Does anyone else keep falling into 3/4 time while singing this song, or is it just me?


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Subject: RE: Origin: Ballad of Seth Davy / Whiskey on a Sunday
From: Bernard
Date: 14 Dec 08 - 06:35 PM

Uhh?!!


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Subject: RE: Origin: Ballad of Seth Davy / Whiskey on a Sunday
From: Richard Bridge
Date: 14 Dec 08 - 07:27 PM

I never bothered to think about it but isn't part of it 4/4 and part 3/4?

I, however, do "the WIld Mountain Thyme" in 4/4.


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Subject: RE: Origin: Ballad of Seth Davy / Whiskey on a Sunday
From: GUEST,Bill the sound
Date: 14 Dec 08 - 07:30 PM

I found this track on a Max Boyce album, The Miles and the Roads
he gives credit to Glyn Hughes, I hope he's right.
Bill


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Subject: RE: Origin: Ballad of Seth Davy / Whiskey on a Sunday
From: Bernard
Date: 14 Dec 08 - 07:36 PM

I've always done both entirely in 3/4...

Bill the Sound... don't let Manitas hear you say that! I had the temerity to post a link to a website... it seems that someone had already mentioned the Glyn Hughes connection... sshhh!!

;o)


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Subject: RE: Origin: Ballad of Seth Davy / Whiskey on a Sunday
From: GUEST,White Camry
Date: 08 Jan 09 - 03:35 PM

"The song is about a well-known Jamaican street entertainer in Liverpool in the 1890s/1900s ... "

Was Seth Davy black, then?


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Subject: RE: Origin: Ballad of Seth Davy / Whiskey on a Sunday
From: GUEST,Dave MacKenzie
Date: 08 Jan 09 - 08:02 PM

I was told that Bevington Bush was the site of the old Liverpool Sally Army Hostel.


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Subject: RE: Origin: Ballad of Seth Davy / Whiskey on a Sunday
From: banjoman
Date: 09 Jan 09 - 07:43 AM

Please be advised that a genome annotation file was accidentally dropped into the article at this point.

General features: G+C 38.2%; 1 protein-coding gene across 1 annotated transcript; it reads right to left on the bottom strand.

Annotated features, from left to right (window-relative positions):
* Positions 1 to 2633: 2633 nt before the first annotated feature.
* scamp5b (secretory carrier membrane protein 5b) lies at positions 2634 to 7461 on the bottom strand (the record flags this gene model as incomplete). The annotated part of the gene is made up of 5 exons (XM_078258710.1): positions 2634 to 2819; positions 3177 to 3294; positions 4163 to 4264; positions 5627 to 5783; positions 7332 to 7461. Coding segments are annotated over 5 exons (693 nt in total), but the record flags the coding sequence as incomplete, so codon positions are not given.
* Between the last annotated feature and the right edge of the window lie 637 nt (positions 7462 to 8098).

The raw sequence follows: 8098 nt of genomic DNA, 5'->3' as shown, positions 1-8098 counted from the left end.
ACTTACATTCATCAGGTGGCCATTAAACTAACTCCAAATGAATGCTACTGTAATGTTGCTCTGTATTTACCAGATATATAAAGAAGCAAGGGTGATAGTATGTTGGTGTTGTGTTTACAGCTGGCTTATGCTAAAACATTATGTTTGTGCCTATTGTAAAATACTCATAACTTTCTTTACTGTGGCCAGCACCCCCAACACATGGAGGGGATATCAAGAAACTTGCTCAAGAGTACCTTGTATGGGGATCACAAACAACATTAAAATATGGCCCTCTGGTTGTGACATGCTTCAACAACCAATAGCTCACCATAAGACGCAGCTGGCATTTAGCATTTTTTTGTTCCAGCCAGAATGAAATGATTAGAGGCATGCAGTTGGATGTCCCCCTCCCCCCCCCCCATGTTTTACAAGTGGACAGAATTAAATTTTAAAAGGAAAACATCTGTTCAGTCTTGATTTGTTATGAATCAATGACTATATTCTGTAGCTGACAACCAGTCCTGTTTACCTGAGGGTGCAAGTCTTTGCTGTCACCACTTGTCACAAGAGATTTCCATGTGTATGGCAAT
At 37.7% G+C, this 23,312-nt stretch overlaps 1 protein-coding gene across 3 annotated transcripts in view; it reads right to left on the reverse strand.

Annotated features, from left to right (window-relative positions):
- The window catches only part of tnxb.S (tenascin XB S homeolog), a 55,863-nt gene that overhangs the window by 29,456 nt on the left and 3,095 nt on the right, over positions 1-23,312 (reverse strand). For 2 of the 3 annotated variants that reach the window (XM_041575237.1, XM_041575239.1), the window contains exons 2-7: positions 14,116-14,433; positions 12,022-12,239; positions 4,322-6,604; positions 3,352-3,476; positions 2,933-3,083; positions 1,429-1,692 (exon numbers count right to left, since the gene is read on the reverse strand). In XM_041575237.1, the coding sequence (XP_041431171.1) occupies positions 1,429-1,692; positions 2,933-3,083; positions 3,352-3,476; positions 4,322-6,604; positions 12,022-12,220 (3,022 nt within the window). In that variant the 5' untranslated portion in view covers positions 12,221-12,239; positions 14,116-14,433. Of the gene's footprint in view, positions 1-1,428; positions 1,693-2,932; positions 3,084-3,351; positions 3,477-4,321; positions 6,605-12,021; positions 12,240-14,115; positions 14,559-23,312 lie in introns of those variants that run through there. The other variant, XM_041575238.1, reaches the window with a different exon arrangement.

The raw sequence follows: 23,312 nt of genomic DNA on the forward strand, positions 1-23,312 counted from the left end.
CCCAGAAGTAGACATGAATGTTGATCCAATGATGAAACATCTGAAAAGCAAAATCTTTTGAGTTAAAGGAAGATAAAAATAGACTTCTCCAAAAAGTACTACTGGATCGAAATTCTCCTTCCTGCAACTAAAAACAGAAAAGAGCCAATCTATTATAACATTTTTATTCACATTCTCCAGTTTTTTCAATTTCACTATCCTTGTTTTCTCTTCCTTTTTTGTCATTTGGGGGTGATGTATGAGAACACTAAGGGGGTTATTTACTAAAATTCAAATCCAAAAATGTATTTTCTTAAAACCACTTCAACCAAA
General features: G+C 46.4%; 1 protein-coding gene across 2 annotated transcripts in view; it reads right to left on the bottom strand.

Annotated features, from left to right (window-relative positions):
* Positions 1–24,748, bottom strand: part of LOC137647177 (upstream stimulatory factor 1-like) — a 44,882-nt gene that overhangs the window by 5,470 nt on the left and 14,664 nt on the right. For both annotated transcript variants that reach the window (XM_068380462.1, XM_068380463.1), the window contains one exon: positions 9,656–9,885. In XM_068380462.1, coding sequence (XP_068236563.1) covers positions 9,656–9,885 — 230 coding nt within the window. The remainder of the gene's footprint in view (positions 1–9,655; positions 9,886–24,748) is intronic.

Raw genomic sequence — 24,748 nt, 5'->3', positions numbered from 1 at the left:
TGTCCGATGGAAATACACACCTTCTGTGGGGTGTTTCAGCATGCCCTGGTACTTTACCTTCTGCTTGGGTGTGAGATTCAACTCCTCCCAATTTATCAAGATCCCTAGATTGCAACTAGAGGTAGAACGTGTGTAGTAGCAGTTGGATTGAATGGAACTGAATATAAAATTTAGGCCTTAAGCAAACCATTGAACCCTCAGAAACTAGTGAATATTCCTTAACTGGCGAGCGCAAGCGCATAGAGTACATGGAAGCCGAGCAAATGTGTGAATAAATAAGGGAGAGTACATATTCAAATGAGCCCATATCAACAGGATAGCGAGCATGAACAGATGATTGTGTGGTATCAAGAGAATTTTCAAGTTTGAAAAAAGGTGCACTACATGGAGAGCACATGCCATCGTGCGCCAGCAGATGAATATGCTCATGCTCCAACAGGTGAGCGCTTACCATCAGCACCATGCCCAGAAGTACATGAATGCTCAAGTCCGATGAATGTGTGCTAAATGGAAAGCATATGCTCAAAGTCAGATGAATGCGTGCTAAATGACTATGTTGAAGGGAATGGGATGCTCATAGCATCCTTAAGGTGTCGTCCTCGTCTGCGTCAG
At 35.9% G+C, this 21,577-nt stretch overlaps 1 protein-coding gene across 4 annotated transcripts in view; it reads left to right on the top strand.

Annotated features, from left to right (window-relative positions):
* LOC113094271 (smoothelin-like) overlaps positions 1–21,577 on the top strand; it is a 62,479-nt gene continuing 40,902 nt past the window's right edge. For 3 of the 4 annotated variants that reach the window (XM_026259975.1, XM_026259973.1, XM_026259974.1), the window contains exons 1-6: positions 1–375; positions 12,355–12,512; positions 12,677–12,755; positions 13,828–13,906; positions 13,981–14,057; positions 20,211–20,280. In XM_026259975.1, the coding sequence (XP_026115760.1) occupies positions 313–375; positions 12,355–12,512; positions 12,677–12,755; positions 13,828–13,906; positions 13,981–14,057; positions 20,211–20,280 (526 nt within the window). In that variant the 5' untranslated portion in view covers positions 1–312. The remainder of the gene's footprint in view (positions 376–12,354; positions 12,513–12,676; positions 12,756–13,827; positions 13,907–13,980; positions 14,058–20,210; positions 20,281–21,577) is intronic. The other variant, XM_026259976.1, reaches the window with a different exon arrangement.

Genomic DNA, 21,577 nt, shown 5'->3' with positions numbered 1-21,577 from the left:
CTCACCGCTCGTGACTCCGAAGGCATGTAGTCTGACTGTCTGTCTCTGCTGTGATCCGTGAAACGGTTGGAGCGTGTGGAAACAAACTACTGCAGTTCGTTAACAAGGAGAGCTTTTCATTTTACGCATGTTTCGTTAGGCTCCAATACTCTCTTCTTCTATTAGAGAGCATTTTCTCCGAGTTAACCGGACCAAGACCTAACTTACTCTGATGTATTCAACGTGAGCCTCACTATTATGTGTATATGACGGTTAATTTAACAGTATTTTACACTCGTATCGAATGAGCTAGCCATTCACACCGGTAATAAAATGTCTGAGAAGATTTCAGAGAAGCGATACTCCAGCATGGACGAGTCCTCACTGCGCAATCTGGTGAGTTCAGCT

I have known this song a long time, and when I first learnt it I remember my Mum telling me that her Grandmother had related how she had seen a man with dancing dolls outside the Bevington Bush pub which stood on the junction of bevington Bush and Scotland Road - I remember that - so it probably confirms the date suggested by White Canary.


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Subject: RE: Origin: Ballad of Seth Davy / Whiskey on a Sunday
From: Les in Chorlton
Date: 09 Jan 09 - 07:51 AM

"The song is about a well-known Jamaican street entertainer in Liverpool in the 1890s/1900s ... "

Was Seth Davy black, then?

Chances are...


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Subject: RE: Origin: Ballad of Seth Davy / Whiskey on a Sunday
From: Noreen
Date: 09 Jan 09 - 08:46 AM

I've only ever heard it completely in 3/4.

...Bevington Bush which had an inn called simply the Bush, which became a favourite haunt for folk to travel out into the country, to the Bevy Inn...

Hence, going for a Bevy?!


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Subject: RE: Origin: Ballad of Seth Davy / Whiskey on a Sunday
From: Malcolm Douglas
Date: 09 Jan 09 - 08:57 AM

The trouble with songs that are discussed over multiple threads is that few people bother to read the other ones, so the same questions and answers tend to be repeated and the same ground covered over and over again; not least when an old discussion like this one is revived after six years of merciful oblivion by somebody with nothing new to say. Such people tend to resurrect the least informative thread available, of course.

There is more information about Davy himself in other threads (see links above) including the fact that Fritz Spiegl reckoned to have seen a photograph of him. See Matthew Edwards' post in Lyr Req: Whiskey on a Sunday.


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Subject: RE: Origin: Ballad of Seth Davy / Whiskey on a Sunday
From: Nigel Parsons
Date: 09 Jan 09 - 09:03 AM

Noreen:
I think you'll find that Bevvy is a shortened form of Beverage.

Cheers
Nigel


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Subject: RE: Origin: Ballad of Seth Davy / Whiskey on a Sunday
From: Noreen
Date: 11 Jan 09 - 07:50 PM

That's what I had always assumed, Nigel- but it could just as well be the other- do you have any evidence?


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Subject: RE: Origin: Ballad of Seth Davy / Whiskey on a Sunday